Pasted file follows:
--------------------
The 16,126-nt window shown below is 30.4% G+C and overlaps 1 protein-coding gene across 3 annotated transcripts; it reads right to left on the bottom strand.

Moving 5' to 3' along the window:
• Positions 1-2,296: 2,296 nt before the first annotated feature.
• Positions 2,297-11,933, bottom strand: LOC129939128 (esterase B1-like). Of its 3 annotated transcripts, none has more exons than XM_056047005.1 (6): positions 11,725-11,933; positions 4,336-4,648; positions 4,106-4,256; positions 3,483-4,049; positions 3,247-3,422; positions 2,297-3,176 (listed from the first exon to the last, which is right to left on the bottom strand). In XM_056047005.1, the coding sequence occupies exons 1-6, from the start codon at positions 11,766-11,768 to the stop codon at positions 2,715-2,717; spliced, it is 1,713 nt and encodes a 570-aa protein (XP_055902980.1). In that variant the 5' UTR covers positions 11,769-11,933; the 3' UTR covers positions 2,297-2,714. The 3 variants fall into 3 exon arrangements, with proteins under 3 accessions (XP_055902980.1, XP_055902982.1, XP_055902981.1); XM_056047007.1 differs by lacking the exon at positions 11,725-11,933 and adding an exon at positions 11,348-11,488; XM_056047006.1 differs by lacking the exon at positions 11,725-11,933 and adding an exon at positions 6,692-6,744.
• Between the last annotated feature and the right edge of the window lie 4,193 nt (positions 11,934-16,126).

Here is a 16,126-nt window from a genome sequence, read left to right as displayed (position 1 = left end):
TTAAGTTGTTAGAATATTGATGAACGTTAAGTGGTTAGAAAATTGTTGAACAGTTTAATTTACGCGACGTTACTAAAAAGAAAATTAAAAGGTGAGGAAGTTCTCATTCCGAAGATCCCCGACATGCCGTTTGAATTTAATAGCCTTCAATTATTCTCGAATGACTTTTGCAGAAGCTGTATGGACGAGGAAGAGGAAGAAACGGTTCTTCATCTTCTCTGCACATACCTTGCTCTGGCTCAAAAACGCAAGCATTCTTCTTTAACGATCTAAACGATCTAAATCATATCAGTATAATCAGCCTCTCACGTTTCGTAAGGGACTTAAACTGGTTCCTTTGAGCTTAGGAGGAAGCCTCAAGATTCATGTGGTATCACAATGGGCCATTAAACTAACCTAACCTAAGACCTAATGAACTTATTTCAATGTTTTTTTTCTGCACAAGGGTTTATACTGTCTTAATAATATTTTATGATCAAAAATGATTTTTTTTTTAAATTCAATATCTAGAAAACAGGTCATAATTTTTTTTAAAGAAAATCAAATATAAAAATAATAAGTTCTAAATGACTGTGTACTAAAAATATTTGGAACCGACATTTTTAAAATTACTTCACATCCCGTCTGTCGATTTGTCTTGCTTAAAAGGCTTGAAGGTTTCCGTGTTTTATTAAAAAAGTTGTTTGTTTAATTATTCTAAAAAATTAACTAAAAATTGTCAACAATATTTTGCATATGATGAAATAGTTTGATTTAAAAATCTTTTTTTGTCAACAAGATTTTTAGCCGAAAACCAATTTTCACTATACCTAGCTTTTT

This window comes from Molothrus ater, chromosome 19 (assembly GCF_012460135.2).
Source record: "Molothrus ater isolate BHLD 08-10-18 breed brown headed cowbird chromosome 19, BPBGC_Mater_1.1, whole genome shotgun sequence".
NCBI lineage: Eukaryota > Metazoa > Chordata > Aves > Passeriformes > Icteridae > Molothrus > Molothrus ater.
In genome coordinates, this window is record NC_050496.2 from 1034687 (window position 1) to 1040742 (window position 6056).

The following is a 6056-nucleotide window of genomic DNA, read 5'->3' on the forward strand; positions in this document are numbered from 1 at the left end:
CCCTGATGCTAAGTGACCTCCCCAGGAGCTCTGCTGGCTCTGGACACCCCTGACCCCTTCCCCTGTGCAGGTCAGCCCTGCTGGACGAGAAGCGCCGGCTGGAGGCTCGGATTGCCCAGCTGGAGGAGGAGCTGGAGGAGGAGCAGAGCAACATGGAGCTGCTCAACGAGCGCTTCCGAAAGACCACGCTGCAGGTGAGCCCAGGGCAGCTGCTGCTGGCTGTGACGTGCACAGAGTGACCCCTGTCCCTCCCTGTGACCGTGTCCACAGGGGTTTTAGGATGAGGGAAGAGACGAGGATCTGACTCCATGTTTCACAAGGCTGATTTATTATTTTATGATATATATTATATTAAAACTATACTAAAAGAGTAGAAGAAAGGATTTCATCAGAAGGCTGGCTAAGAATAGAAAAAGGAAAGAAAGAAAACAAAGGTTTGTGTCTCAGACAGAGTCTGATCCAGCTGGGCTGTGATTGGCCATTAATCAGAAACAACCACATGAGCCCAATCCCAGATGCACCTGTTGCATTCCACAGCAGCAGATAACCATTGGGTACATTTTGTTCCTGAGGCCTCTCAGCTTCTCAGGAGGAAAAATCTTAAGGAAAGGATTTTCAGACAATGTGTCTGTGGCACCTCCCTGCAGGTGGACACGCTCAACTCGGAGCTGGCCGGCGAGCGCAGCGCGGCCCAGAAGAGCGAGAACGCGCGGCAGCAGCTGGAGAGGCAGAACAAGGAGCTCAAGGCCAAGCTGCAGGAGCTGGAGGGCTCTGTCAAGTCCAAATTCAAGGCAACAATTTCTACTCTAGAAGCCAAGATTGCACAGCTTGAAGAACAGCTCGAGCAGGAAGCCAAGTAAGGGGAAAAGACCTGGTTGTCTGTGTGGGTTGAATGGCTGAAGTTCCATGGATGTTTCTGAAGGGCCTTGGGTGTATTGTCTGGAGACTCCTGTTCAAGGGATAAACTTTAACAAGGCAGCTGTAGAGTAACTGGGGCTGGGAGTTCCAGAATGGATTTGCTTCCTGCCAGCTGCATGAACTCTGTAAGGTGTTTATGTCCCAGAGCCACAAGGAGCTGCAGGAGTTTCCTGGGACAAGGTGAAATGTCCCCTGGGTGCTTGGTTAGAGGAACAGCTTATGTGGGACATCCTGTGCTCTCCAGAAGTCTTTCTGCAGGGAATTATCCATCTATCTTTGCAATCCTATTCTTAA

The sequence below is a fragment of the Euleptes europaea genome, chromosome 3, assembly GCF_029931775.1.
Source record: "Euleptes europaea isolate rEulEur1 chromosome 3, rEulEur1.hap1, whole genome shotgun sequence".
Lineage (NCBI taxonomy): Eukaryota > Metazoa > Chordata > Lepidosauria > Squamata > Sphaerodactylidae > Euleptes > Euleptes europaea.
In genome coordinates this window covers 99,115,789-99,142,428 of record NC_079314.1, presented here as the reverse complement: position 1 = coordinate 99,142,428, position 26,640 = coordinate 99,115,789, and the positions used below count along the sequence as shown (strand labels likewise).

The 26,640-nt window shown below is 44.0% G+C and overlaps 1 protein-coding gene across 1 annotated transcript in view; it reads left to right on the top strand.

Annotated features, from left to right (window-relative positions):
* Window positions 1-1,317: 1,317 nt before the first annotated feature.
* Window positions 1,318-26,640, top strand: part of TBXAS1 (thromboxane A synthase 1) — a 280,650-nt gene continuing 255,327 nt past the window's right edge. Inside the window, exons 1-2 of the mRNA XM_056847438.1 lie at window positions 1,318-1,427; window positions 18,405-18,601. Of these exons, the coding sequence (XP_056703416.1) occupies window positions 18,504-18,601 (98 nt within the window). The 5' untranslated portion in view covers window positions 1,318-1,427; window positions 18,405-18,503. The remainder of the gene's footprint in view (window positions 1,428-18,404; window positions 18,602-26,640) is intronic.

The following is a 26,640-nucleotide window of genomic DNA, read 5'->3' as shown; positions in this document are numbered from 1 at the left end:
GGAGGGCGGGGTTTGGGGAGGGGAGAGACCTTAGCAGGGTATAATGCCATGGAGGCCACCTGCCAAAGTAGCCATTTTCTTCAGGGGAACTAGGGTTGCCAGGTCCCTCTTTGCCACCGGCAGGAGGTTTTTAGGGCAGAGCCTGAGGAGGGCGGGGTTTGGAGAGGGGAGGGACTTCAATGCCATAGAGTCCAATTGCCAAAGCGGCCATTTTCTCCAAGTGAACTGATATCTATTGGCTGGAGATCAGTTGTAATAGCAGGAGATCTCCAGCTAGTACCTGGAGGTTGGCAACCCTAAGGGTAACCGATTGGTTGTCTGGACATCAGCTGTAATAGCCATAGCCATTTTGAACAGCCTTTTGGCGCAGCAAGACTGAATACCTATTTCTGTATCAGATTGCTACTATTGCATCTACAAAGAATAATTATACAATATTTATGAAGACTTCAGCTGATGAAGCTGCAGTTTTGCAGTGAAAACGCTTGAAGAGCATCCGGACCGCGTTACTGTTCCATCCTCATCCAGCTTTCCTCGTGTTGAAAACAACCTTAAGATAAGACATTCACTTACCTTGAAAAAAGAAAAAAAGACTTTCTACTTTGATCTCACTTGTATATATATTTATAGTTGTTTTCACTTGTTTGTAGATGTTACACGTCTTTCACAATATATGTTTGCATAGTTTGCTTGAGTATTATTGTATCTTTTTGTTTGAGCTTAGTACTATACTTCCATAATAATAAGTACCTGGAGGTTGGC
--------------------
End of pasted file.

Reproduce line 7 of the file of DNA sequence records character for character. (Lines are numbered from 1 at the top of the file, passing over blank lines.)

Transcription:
TTAAGTTGTTAGAATATTGATGAACGTTAAGTGGTTAGAAAATTGTTGAACAGTTTAATTTACGCGACGTTACTAAAAAGAAAATTAAAAGGTGAGGAAGTTCTCATTCCGAAGATCCCCGACATGCCGTTTGAATTTAATAGCCTTCAATTATTCTCGAATGACTTTTGCAGAAGCTGTATGGACGAGGAAGAGGAAGAAACGGTTCTTCATCTTCTCTGCACATACCTTGCTCTGGCTCAAAAACGCAAGCATTCTTCTTTAACGATCTAAACGATCTAAATCATATCAGTATAATCAGCCTCTCACGTTTCGTAAGGGACTTAAACTGGTTCCTTTGAGCTTAGGAGGAAGCCTCAAGATTCATGTGGTATCACAATGGGCCATTAAACTAACCTAACCTAAGACCTAATGAACTTATTTCAATGTTTTTTTTCTGCACAAGGGTTTATACTGTCTTAATAATATTTTATGATCAAAAATGATTTTTTTTTTAAATTCAATATCTAGAAAACAGGTCATAATTTTTTTTAAAGAAAATCAAATATAAAAATAATAAGTTCTAAATGACTGTGTACTAAAAATATTTGGAACCGACATTTTTAAAATTACTTCACATCCCGTCTGTCGATTTGTCTTGCTTAAAAGGCTTGAAGGTTTCCGTGTTTTATTAAAAAAGTTGTTTGTTTAATTATTCTAAAAAATTAACTAAAAATTGTCAACAATATTTTGCATATGATGAAATAGTTTGATTTAAAAATCTTTTTTTGTCAACAAGATTTTTAGCCGAAAACCAATTTTCACTATACCTAGCTTTTT